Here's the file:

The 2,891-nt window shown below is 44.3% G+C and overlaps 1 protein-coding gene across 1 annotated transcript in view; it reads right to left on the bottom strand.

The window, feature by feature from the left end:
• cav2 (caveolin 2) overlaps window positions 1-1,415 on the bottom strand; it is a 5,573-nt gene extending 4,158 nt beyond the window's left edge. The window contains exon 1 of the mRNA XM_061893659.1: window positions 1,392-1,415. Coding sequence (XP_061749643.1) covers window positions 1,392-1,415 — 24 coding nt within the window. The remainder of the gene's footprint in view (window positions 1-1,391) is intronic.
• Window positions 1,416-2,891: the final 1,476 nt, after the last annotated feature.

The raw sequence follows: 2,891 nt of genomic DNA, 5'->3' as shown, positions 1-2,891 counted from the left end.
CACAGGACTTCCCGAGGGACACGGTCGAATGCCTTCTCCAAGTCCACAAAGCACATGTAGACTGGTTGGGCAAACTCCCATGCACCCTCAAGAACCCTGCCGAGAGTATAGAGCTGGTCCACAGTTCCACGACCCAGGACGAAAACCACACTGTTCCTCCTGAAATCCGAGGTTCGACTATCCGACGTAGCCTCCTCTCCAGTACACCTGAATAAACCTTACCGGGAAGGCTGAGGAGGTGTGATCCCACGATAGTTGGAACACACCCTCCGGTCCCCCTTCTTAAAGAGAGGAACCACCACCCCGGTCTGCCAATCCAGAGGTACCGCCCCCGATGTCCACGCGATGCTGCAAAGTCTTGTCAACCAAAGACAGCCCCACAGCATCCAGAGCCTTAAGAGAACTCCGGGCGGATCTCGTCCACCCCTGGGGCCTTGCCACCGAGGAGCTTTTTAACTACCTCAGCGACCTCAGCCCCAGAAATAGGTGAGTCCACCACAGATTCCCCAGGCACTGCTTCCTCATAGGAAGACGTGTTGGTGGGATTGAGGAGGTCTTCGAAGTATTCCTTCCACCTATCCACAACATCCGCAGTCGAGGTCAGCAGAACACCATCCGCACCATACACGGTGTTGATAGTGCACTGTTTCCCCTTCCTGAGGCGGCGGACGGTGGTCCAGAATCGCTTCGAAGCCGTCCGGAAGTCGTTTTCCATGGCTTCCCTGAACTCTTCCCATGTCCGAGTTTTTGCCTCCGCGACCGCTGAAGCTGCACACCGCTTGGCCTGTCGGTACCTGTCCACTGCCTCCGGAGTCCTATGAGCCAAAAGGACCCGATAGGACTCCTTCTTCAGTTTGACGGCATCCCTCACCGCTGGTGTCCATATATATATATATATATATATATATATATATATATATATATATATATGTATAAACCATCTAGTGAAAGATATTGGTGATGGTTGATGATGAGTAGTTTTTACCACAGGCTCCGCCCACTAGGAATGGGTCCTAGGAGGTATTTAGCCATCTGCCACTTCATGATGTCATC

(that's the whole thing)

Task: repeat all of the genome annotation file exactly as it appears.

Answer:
The 2,891-nt window shown below is 44.3% G+C and overlaps 1 protein-coding gene across 1 annotated transcript in view; it reads right to left on the bottom strand.

The window, feature by feature from the left end:
• cav2 (caveolin 2) overlaps window positions 1-1,415 on the bottom strand; it is a 5,573-nt gene extending 4,158 nt beyond the window's left edge. The window contains exon 1 of the mRNA XM_061893659.1: window positions 1,392-1,415. Coding sequence (XP_061749643.1) covers window positions 1,392-1,415 — 24 coding nt within the window. The remainder of the gene's footprint in view (window positions 1-1,391) is intronic.
• Window positions 1,416-2,891: the final 1,476 nt, after the last annotated feature.

The raw sequence follows: 2,891 nt of genomic DNA, 5'->3' as shown, positions 1-2,891 counted from the left end.
CACAGGACTTCCCGAGGGACACGGTCGAATGCCTTCTCCAAGTCCACAAAGCACATGTAGACTGGTTGGGCAAACTCCCATGCACCCTCAAGAACCCTGCCGAGAGTATAGAGCTGGTCCACAGTTCCACGACCCAGGACGAAAACCACACTGTTCCTCCTGAAATCCGAGGTTCGACTATCCGACGTAGCCTCCTCTCCAGTACACCTGAATAAACCTTACCGGGAAGGCTGAGGAGGTGTGATCCCACGATAGTTGGAACACACCCTCCGGTCCCCCTTCTTAAAGAGAGGAACCACCACCCCGGTCTGCCAATCCAGAGGTACCGCCCCCGATGTCCACGCGATGCTGCAAAGTCTTGTCAACCAAAGACAGCCCCACAGCATCCAGAGCCTTAAGAGAACTCCGGGCGGATCTCGTCCACCCCTGGGGCCTTGCCACCGAGGAGCTTTTTAACTACCTCAGCGACCTCAGCCCCAGAAATAGGTGAGTCCACCACAGATTCCCCAGGCACTGCTTCCTCATAGGAAGACGTGTTGGTGGGATTGAGGAGGTCTTCGAAGTATTCCTTCCACCTATCCACAACATCCGCAGTCGAGGTCAGCAGAACACCATCCGCACCATACACGGTGTTGATAGTGCACTGTTTCCCCTTCCTGAGGCGGCGGACGGTGGTCCAGAATCGCTTCGAAGCCGTCCGGAAGTCGTTTTCCATGGCTTCCCTGAACTCTTCCCATGTCCGAGTTTTTGCCTCCGCGACCGCTGAAGCTGCACACCGCTTGGCCTGTCGGTACCTGTCCACTGCCTCCGGAGTCCTATGAGCCAAAAGGACCCGATAGGACTCCTTCTTCAGTTTGACGGCATCCCTCACCGCTGGTGTCCATATATATATATATATATATATATATATATATATATATATATATATATGTATAAACCATCTAGTGAAAGATATTGGTGATGGTTGATGATGAGTAGTTTTTACCACAGGCTCCGCCCACTAGGAATGGGTCCTAGGAGGTATTTAGCCATCTGCCACTTCATGATGTCATC